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anonymous
 3 years ago
Can someone please help!!!
Find the unit tangent vector T(t) to the curve r(t) at the point with the given value of the parameter t.
r(t)=<e^(−2t), t^2, 1/2t> , t=−2
T(2)=
anonymous
 3 years ago
Can someone please help!!! Find the unit tangent vector T(t) to the curve r(t) at the point with the given value of the parameter t. r(t)=<e^(−2t), t^2, 1/2t> , t=−2 T(2)=

This Question is Closed

zepdrix
 3 years ago
Best ResponseYou've already chosen the best response.2Ummm maybe you could refresh my memory, I can't remember how the Tangent vector comes about.\[\large \vec T=\frac{\vec r(t)}{\vec r\;'(t)}\qquad \qquad \qquad \vec T=\frac{\vec r(t)}{\vec r\;'(t)}\] I think it's one of these equations, yes? :o

zepdrix
 3 years ago
Best ResponseYou've already chosen the best response.2\[\large \vec r(t)=<e^{2t},\quad t^2,\quad \frac{1}{2}t>\]Taking the derivative of each component gives us,\[\large \vec r\;'(t)=<2e^{2t},\quad 2t,\quad \frac{1}{2}>\]

zepdrix
 3 years ago
Best ResponseYou've already chosen the best response.2Ok ok I looked it up, I was being silly. The equation is this,\[\large T=\frac{\vec r\;'(t)}{\vec r\;'(t)} \qquad \rightarrow \qquad T=\frac{v(t)}{v(t)}\]

zepdrix
 3 years ago
Best ResponseYou've already chosen the best response.2\[\large \vec v(t)=<2e^{2t},\quad 2t,\quad \frac{1}{2}>\]The magnitude will give us,\[\large \vec v(t)=\sqrt{\left(2e^{2t}\right)^2+ \left(2t\right)^2+ \left(\frac{1}{2}\right)^2}\]

zepdrix
 3 years ago
Best ResponseYou've already chosen the best response.2You'll save yourself a lot of trouble at this point, if you skip trying to simplify it from here. Just plug in the t=2 at this point.\[\large \vec v(2)=\sqrt{\left(2e^{4}\right)^2+ \left(4\right)^2+ \left(\frac{1}{2}\right)^2}\]Hmm I guess we'll still end up with a weird number because of that exponential :3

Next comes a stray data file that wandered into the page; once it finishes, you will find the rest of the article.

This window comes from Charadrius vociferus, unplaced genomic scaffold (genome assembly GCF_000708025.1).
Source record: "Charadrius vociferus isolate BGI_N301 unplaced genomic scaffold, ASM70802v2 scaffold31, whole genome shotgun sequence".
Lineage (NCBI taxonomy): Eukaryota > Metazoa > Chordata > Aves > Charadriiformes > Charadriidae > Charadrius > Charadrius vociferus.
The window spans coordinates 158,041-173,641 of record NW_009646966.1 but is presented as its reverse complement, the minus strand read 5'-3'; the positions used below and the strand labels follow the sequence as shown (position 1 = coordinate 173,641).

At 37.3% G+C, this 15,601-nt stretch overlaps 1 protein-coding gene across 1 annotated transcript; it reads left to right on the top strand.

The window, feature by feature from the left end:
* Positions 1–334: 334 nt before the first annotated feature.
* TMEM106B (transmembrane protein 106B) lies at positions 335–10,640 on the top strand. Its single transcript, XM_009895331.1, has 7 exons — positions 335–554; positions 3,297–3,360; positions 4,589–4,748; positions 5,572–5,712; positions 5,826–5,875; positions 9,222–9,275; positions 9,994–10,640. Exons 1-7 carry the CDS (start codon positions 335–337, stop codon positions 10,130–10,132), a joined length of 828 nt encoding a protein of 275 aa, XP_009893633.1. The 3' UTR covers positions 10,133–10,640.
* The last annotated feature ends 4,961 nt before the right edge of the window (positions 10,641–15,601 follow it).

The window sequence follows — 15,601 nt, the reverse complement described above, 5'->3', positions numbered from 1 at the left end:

zepdrix
 3 years ago
Best ResponseYou've already chosen the best response.2\[\large \vec v(2)=\sqrt{4e^{8}+ 16+ \frac{1}{4}}\]This is probably a perfect square in disguise, gimme one sec to think :d

anonymous
 3 years ago
Best ResponseYou've already chosen the best response.0i dont think thats a vector

anonymous
 3 years ago
Best ResponseYou've already chosen the best response.0I think its the second equation you wrte in the beginning

zepdrix
 3 years ago
Best ResponseYou've already chosen the best response.2r(t) is the `position vector`. r'(t) is the `velocity vector`. The velocity vector is `tangent` to the position vector. But it's not a unit vector! That's why we divide by the magnitude of itself ~ to turn it into a unit vector. \[\large T=\frac{r'}{r'} \qquad = \qquad \frac{v}{v} \qquad = \qquad \frac{v}{s}\](Where s is speed) Yah I'm pretty sure it's an r' on top. Do you have notes from class saying otherwise? :o

zepdrix
 3 years ago
Best ResponseYou've already chosen the best response.2\[\large \hat T(2)=\frac{r\;'(2)}{r\;'(2)}\] \[\large =\frac{<2e^4,\quad 4,\quad \dfrac{1}{2}>}{\sqrt{4e^{8}+ 16+ \frac{1}{4}}}\]

zepdrix
 3 years ago
Best ResponseYou've already chosen the best response.2It feels like that bottom part should simplify down.. But I'm sorry, I can't seem to figure that out :\

anonymous
 3 years ago
Best ResponseYou've already chosen the best response.0@zepdrix it says that the third coordinate is incorrect

Zarkon
 3 years ago
Best ResponseYou've already chosen the best response.2is it \[r(t)=\left<e^{−2t}, t^2, \frac{1}{2t}\right>\] or \[r(t)=\left<e^{−2t}, t^2, \frac{1}{2}t\right>\]

anonymous
 3 years ago
Best ResponseYou've already chosen the best response.0@Zarkon sorry t took me long ot respond I was trying to solve another problem

anonymous
 3 years ago
Best ResponseYou've already chosen the best response.0oh sorry i misread what you wrote it its the first one

Zarkon
 3 years ago
Best ResponseYou've already chosen the best response.2that is why zepdrix's third component is not correct.

Zarkon
 3 years ago
Best ResponseYou've already chosen the best response.2you should have corrected their 2nd post. Then he could have derived the answer you need

Zarkon
 3 years ago
Best ResponseYou've already chosen the best response.2if \[r(t)=\left<e^{−2t}, t^2, \frac{1}{2t}\right>\] then \[r'(t)=\left<e^{−2t}(2), 2t, \frac{1}{2t^2}\right>\]

anonymous
 3 years ago
Best ResponseYou've already chosen the best response.0oh sorry i didnt catch that
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